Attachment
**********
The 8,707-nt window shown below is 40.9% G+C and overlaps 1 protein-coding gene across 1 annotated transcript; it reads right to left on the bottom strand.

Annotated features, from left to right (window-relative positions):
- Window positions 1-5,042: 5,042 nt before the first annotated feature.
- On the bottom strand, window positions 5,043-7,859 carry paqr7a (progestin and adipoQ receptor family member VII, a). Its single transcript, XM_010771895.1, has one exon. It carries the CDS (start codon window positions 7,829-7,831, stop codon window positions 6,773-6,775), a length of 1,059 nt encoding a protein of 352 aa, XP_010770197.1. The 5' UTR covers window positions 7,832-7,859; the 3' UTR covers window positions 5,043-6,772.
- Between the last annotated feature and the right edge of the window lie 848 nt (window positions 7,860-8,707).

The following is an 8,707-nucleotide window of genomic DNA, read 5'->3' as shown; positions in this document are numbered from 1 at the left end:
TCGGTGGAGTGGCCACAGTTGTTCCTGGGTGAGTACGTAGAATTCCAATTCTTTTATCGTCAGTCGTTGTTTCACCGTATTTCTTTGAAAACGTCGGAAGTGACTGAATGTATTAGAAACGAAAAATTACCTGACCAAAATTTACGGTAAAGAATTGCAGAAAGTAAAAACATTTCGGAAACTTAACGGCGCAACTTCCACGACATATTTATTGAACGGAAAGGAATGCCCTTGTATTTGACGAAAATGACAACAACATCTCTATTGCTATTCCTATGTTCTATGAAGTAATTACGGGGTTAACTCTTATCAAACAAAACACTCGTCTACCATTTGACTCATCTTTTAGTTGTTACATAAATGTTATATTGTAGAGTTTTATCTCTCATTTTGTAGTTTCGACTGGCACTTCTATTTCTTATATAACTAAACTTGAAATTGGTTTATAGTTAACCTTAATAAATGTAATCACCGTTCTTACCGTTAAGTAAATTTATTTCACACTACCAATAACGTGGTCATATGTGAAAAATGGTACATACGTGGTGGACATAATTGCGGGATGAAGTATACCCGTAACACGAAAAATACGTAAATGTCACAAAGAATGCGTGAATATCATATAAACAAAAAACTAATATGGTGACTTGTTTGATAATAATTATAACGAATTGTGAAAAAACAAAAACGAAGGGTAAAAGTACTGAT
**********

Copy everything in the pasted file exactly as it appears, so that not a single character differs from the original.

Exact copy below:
The 8,707-nt window shown below is 40.9% G+C and overlaps 1 protein-coding gene across 1 annotated transcript; it reads right to left on the bottom strand.

Annotated features, from left to right (window-relative positions):
- Window positions 1-5,042: 5,042 nt before the first annotated feature.
- On the bottom strand, window positions 5,043-7,859 carry paqr7a (progestin and adipoQ receptor family member VII, a). Its single transcript, XM_010771895.1, has one exon. It carries the CDS (start codon window positions 7,829-7,831, stop codon window positions 6,773-6,775), a length of 1,059 nt encoding a protein of 352 aa, XP_010770197.1. The 5' UTR covers window positions 7,832-7,859; the 3' UTR covers window positions 5,043-6,772.
- Between the last annotated feature and the right edge of the window lie 848 nt (window positions 7,860-8,707).

The following is an 8,707-nucleotide window of genomic DNA, read 5'->3' as shown; positions in this document are numbered from 1 at the left end:
TCGGTGGAGTGGCCACAGTTGTTCCTGGGTGAGTACGTAGAATTCCAATTCTTTTATCGTCAGTCGTTGTTTCACCGTATTTCTTTGAAAACGTCGGAAGTGACTGAATGTATTAGAAACGAAAAATTACCTGACCAAAATTTACGGTAAAGAATTGCAGAAAGTAAAAACATTTCGGAAACTTAACGGCGCAACTTCCACGACATATTTATTGAACGGAAAGGAATGCCCTTGTATTTGACGAAAATGACAACAACATCTCTATTGCTATTCCTATGTTCTATGAAGTAATTACGGGGTTAACTCTTATCAAACAAAACACTCGTCTACCATTTGACTCATCTTTTAGTTGTTACATAAATGTTATATTGTAGAGTTTTATCTCTCATTTTGTAGTTTCGACTGGCACTTCTATTTCTTATATAACTAAACTTGAAATTGGTTTATAGTTAACCTTAATAAATGTAATCACCGTTCTTACCGTTAAGTAAATTTATTTCACACTACCAATAACGTGGTCATATGTGAAAAATGGTACATACGTGGTGGACATAATTGCGGGATGAAGTATACCCGTAACACGAAAAATACGTAAATGTCACAAAGAATGCGTGAATATCATATAAACAAAAAACTAATATGGTGACTTGTTTGATAATAATTATAACGAATTGTGAAAAAACAAAAACGAAGGGTAAAAGTACTGAT